When Tesla Motors sent the New York Times a Tesla Model S to test out, editor John Broder gave it a negative review. Broder claimed that the Model S died on him when driving in cold weather along the East Coast and had to be loaded onto a flatbed truck. Getting a negative review from the New York Times is obviously a bad thing. Instead of apologizing, Tesla Motors CEO Elon Musk decided to argue that Broder’s claims were invalid and false. Then he published Broder’s driver logs to the public.
Over the weekend, Musk interviewed with Bloomberg and said that the debacle costed him $100 million in company value. ?We did actually get a lot of cancellations (probably a few hundred) as a result of the New York Times article,? stated Musk in the interview. ?It probably affected us to the tune of tens of millions, to the order of $100 million, so it?s not trivial, [but] I would say that refers more to the valuation of the company.? Musk said that the Model S gets more attention every quarter, but the media conflict may slow down the growth of the company.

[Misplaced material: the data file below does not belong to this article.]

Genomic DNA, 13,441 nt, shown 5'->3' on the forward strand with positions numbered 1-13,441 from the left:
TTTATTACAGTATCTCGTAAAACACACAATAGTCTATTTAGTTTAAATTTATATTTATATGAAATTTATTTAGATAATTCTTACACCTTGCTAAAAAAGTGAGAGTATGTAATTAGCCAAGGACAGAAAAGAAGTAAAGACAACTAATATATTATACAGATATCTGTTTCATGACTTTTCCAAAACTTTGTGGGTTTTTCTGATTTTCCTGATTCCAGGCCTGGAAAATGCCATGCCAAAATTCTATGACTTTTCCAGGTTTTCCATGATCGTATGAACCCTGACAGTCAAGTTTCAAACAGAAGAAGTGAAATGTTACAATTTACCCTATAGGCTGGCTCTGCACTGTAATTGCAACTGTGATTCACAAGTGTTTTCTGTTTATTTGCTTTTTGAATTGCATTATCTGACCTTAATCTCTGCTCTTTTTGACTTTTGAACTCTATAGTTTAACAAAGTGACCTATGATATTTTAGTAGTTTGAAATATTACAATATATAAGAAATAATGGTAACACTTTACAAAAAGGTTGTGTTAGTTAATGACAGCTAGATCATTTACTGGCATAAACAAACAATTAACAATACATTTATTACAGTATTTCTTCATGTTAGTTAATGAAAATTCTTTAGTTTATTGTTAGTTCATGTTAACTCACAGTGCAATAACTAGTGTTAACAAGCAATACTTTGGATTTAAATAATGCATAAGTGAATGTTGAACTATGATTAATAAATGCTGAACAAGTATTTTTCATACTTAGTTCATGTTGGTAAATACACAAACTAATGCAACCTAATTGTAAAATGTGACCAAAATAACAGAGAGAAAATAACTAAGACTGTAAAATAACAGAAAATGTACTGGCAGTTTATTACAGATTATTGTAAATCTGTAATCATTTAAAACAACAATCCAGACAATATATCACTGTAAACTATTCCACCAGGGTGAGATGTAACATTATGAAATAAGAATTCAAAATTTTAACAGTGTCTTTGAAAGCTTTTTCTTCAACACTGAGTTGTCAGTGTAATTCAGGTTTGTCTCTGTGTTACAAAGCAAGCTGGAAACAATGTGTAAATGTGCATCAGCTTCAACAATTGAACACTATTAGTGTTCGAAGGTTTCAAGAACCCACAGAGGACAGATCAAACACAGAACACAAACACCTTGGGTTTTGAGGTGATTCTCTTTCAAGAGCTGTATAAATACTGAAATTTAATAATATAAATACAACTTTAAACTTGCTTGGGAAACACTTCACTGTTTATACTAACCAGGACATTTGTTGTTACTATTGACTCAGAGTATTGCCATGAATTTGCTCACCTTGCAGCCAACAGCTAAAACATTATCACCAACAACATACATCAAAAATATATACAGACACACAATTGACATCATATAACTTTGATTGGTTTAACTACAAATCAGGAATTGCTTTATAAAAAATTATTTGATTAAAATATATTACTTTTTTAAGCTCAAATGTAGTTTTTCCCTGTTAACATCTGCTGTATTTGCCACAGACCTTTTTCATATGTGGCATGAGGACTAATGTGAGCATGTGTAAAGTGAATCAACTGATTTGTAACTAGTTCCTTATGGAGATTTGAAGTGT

Below is the Bloomberg interview: